In the United Kingdom, a young boy is fighting for his life. Alfie Evans’s doctors have deemed him unable to survive his terminal illness, and the state has forbidden his parents from removing him to Italy for further care, despite the fact that the Italian government has granted him citizenship and Italian doctors have agreed to treat him.
This situation is a barbaric display of what can happen when judges have the authority to arbitrarily prevent parents from seeking treatment for their own child, even treatment outside the state’s purview. According to this judge, and the doctors he echoes, Alfie Evans must die, and he must die now.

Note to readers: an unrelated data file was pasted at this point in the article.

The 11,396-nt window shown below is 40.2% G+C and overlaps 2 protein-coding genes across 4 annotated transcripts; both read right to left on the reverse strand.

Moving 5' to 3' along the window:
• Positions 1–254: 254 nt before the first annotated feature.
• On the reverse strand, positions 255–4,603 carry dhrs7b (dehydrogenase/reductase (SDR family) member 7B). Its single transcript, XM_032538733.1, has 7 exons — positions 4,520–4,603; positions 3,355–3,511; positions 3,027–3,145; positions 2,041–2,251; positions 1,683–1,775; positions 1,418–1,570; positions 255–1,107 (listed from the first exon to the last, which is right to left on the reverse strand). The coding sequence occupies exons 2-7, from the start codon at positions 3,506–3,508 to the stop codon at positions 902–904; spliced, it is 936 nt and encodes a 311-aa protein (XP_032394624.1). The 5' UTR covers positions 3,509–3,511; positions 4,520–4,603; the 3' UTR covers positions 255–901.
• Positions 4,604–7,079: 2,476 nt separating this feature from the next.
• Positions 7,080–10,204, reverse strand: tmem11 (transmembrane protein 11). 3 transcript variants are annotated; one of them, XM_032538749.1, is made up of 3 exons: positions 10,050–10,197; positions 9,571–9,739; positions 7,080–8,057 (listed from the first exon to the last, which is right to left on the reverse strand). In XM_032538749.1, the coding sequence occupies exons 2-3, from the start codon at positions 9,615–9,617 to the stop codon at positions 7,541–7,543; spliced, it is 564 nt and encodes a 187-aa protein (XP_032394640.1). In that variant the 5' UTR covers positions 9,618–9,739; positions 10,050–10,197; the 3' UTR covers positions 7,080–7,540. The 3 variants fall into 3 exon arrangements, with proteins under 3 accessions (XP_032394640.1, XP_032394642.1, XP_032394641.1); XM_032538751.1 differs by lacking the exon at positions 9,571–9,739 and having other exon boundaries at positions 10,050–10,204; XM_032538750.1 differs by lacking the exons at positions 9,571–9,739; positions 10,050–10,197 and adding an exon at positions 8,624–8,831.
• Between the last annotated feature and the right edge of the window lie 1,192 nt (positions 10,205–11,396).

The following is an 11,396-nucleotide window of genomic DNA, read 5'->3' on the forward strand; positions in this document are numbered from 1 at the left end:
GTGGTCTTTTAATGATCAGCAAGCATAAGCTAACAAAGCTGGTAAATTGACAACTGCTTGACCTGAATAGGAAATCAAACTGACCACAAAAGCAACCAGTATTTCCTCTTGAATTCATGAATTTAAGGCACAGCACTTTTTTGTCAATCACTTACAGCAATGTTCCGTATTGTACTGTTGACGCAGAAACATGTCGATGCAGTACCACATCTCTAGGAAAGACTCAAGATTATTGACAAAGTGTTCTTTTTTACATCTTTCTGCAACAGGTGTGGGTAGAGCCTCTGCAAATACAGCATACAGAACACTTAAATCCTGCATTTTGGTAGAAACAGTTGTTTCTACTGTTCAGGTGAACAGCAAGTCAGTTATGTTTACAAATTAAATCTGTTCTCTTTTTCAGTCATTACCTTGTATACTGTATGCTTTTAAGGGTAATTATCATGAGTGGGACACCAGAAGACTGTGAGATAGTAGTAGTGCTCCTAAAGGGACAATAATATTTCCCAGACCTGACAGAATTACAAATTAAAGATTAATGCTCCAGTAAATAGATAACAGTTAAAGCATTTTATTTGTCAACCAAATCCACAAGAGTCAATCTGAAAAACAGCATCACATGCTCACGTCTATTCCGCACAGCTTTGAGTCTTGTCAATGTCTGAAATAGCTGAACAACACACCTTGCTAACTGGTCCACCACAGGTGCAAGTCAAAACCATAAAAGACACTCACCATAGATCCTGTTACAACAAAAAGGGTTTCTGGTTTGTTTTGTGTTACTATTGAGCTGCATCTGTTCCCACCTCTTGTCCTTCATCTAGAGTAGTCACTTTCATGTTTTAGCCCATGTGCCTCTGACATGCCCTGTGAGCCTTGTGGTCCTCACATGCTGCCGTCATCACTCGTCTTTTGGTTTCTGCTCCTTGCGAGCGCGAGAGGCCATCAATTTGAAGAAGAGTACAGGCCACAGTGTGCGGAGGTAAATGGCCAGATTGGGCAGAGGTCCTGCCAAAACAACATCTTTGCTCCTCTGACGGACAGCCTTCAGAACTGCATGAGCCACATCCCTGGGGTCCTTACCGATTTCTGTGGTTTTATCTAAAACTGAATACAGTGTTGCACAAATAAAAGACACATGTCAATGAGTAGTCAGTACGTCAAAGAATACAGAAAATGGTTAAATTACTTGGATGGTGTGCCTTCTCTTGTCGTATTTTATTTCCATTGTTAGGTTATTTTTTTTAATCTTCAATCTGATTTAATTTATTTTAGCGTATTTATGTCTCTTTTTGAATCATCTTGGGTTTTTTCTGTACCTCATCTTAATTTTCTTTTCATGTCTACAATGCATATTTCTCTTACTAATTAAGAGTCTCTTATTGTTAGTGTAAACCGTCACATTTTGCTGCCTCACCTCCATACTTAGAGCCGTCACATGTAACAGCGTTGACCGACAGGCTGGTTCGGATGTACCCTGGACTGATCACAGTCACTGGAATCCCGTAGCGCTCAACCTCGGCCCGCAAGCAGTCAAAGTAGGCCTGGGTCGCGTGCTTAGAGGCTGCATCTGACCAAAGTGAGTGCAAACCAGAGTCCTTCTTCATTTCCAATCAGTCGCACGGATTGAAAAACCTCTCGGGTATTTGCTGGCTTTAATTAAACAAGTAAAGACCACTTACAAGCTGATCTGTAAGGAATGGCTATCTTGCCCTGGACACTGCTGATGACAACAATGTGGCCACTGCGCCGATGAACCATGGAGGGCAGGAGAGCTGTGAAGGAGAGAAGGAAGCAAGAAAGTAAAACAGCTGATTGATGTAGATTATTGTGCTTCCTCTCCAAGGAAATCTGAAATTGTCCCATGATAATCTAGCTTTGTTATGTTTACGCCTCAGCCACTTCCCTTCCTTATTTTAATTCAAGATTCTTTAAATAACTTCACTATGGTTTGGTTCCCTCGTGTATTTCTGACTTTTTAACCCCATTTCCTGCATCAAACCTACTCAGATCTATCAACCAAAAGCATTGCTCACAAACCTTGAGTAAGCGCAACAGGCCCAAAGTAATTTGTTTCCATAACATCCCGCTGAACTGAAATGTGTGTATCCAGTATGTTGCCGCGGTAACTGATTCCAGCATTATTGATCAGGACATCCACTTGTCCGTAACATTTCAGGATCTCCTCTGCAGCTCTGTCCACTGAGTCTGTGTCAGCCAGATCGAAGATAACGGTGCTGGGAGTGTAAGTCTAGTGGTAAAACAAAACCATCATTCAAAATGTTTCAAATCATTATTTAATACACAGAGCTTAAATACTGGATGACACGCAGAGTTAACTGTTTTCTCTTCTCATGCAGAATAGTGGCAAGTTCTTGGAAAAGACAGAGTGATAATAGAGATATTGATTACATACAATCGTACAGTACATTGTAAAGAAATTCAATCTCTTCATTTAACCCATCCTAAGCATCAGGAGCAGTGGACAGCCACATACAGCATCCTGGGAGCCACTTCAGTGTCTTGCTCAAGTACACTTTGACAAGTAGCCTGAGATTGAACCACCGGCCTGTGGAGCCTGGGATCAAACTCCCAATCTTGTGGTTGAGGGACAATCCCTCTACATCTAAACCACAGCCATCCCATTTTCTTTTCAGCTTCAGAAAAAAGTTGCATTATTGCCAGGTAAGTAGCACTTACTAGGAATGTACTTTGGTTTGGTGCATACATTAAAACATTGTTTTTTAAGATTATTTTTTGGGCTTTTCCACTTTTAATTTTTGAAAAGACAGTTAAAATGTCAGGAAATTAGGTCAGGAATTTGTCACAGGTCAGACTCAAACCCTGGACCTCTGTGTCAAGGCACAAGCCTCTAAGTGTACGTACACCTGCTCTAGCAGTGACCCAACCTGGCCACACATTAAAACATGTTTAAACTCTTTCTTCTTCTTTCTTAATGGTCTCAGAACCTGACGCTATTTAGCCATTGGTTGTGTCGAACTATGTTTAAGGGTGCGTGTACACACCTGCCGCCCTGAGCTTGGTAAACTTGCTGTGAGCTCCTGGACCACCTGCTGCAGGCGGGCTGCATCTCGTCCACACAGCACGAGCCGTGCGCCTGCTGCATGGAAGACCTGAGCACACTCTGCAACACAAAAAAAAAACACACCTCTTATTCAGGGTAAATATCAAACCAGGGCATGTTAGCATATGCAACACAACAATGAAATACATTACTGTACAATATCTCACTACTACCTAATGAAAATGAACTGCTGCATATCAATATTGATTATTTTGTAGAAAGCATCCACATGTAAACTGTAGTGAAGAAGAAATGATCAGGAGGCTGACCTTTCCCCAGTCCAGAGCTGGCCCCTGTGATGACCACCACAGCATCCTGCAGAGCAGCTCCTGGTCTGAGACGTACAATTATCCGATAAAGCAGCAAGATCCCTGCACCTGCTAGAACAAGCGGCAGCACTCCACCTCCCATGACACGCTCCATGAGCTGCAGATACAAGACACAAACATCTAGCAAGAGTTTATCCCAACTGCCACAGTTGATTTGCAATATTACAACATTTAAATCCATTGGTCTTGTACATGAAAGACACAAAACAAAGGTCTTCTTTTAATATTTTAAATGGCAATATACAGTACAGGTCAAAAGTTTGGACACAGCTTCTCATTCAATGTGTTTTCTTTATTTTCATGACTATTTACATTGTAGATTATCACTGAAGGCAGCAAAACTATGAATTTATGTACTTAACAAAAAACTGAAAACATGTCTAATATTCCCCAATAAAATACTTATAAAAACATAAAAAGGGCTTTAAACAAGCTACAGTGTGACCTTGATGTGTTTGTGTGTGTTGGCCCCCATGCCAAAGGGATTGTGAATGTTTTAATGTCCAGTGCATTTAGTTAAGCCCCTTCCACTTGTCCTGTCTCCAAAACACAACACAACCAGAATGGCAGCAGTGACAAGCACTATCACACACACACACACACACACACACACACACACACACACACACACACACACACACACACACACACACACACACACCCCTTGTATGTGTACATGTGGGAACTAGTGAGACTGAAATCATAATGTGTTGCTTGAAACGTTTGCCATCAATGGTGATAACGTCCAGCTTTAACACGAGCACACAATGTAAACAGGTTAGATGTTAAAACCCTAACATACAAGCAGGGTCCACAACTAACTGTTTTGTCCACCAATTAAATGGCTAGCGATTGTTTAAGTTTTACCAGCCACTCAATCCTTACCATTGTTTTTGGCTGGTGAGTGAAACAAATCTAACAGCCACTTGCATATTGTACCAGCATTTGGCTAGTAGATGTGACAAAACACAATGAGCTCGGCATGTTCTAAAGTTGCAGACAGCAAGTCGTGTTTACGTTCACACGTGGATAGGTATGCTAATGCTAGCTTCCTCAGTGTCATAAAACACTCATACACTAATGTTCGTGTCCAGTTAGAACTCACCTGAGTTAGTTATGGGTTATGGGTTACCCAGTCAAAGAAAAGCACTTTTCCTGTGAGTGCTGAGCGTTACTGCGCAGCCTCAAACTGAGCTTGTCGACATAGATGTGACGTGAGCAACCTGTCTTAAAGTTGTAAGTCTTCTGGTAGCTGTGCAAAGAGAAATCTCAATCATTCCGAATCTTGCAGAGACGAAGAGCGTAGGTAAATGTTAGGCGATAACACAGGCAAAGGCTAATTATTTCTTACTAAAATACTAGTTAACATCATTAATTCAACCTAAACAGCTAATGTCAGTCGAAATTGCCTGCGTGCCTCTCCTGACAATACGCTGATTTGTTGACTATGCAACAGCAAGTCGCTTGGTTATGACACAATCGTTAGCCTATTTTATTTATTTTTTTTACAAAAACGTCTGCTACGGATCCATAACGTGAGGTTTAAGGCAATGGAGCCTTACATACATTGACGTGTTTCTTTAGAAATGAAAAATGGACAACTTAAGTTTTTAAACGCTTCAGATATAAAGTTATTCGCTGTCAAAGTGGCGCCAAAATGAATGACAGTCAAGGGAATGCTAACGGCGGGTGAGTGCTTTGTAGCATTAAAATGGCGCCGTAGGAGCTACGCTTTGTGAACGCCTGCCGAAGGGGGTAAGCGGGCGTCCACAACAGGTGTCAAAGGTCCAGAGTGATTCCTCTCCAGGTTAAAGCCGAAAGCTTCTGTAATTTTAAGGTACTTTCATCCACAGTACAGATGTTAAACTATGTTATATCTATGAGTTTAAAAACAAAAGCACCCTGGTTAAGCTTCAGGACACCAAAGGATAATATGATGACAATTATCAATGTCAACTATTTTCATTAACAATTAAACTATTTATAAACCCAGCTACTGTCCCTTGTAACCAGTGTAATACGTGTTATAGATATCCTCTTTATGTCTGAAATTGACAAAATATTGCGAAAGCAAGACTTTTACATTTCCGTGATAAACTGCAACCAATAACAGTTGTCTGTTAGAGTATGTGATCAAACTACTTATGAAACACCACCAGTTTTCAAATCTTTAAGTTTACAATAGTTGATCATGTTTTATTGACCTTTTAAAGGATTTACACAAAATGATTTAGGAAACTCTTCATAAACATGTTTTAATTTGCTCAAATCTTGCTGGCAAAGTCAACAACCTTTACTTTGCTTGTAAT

But this case is also an example of what can happen when our culture of death embraces the idea that human life, most especially the lives of suffering children, has no intrinsic value. (This belief is evident, too, in the growing debate over end-of-life care, physician-assisted suicide, and euthanasia.)